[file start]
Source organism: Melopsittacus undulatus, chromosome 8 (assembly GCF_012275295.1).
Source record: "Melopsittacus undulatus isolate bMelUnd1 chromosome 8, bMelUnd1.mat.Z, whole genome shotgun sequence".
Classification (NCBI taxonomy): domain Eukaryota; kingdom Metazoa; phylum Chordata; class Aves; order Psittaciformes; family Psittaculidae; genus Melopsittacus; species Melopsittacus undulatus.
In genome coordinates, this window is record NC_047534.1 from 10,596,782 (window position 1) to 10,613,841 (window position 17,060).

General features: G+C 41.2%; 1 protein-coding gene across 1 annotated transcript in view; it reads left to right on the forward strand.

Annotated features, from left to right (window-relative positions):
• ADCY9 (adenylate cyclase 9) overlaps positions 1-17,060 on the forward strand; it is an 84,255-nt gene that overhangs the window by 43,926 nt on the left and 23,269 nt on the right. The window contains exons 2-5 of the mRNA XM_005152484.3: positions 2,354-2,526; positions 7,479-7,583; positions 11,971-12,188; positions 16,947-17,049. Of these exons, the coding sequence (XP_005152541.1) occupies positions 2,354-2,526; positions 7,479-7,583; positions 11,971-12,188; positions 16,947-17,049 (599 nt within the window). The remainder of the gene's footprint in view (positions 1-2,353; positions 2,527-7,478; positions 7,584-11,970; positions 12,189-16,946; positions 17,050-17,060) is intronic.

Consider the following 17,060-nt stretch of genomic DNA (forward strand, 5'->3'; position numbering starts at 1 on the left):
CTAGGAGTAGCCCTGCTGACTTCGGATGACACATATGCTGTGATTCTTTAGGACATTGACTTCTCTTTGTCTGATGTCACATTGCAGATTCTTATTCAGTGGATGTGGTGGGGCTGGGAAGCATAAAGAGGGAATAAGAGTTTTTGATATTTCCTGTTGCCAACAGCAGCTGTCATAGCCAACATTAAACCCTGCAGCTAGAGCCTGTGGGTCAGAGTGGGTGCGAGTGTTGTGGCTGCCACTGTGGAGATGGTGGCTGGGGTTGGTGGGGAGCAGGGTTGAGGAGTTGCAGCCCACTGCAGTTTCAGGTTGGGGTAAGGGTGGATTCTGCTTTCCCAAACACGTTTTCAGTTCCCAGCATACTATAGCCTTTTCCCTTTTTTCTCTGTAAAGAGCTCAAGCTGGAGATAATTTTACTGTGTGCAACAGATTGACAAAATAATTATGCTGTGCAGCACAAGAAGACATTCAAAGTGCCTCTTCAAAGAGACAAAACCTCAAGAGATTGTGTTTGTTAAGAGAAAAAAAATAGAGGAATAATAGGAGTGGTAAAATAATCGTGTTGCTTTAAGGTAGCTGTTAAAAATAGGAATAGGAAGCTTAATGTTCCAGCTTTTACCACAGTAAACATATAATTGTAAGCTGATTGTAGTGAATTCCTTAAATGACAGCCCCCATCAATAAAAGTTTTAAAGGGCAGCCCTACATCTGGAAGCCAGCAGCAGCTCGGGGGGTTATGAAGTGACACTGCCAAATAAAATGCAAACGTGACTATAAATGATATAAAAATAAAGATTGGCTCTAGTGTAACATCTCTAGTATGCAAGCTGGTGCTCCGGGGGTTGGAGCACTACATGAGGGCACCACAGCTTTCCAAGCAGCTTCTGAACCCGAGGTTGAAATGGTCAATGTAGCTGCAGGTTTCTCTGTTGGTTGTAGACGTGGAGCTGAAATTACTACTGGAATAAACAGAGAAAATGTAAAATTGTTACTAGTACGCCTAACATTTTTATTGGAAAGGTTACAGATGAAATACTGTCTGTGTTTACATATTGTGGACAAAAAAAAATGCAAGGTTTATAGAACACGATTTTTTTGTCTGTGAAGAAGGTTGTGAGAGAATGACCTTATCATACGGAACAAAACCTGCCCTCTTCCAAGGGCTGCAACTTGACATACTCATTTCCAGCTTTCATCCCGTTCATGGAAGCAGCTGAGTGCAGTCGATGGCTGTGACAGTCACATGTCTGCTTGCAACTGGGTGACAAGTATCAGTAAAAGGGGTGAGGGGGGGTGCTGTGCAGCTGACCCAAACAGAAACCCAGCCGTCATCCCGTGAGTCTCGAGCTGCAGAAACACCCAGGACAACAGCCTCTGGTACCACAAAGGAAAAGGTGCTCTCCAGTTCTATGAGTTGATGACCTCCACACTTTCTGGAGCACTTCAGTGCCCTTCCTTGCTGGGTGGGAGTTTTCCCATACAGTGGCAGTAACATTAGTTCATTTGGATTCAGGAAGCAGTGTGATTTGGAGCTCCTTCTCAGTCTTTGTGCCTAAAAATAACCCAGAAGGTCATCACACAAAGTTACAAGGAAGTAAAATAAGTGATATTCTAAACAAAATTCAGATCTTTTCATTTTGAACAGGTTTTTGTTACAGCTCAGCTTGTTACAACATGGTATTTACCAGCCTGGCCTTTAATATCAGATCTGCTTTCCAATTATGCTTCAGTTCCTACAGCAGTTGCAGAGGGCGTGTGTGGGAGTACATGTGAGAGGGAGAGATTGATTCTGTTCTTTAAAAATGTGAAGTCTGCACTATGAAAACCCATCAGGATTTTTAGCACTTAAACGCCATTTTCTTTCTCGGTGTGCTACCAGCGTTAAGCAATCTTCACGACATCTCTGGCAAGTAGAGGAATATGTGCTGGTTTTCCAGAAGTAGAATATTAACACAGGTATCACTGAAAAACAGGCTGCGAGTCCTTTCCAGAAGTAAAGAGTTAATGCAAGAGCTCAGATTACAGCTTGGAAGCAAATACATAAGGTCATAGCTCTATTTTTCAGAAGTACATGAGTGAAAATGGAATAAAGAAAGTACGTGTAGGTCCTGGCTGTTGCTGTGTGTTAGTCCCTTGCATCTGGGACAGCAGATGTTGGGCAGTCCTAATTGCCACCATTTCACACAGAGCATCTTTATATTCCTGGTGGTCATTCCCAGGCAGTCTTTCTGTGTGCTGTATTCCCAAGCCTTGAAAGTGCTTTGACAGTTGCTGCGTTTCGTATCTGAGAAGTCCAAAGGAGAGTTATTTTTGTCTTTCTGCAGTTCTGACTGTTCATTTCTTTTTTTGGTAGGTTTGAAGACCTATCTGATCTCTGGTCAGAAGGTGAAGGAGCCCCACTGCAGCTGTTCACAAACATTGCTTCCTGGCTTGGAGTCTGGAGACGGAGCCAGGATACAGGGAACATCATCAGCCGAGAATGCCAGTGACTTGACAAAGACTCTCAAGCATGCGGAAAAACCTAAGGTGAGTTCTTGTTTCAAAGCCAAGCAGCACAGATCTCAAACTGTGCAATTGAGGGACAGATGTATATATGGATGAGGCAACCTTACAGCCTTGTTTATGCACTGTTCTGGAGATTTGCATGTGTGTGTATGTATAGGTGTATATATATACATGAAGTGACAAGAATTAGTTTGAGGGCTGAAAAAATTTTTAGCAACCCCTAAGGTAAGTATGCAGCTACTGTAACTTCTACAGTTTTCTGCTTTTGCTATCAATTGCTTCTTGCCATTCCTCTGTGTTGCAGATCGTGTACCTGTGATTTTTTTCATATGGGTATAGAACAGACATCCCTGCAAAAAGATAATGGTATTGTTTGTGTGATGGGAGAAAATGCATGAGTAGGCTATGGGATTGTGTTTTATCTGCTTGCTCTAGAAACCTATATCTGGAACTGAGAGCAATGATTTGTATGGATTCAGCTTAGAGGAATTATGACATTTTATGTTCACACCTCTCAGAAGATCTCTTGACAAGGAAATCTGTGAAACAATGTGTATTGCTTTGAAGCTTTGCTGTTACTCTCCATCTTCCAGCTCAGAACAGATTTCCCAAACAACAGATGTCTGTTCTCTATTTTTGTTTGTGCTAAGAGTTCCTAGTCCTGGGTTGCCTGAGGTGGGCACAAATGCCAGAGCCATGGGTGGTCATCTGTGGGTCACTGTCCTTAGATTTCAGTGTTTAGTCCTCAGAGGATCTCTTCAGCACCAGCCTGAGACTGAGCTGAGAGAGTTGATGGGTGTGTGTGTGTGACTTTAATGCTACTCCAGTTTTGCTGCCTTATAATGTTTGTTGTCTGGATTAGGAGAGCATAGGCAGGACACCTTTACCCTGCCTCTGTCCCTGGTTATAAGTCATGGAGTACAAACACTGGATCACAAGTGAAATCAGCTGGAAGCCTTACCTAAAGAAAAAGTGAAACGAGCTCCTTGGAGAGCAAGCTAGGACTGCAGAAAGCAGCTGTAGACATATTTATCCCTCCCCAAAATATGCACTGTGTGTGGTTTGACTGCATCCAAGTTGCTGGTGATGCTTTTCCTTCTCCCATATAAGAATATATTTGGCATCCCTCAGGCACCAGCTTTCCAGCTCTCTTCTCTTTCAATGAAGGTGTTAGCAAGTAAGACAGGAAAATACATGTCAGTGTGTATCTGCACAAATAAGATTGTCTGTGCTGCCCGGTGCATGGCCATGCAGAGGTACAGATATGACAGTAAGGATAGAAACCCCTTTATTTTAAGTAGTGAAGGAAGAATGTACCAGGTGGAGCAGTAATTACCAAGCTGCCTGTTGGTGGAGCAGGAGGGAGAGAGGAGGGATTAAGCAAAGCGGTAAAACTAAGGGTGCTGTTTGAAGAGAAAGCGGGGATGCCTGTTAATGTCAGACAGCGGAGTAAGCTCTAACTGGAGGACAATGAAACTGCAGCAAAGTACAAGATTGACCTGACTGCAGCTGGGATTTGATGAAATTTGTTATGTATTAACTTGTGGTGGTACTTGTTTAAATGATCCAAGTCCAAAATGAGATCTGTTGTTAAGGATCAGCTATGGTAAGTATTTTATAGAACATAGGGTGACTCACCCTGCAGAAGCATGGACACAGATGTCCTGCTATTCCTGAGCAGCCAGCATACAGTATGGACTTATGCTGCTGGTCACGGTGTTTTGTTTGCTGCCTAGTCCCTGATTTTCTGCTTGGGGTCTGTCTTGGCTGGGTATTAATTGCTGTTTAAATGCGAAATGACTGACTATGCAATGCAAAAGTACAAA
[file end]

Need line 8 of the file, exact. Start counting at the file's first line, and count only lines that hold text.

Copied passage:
Consider the following 17,060-nt stretch of genomic DNA (forward strand, 5'->3'; position numbering starts at 1 on the left):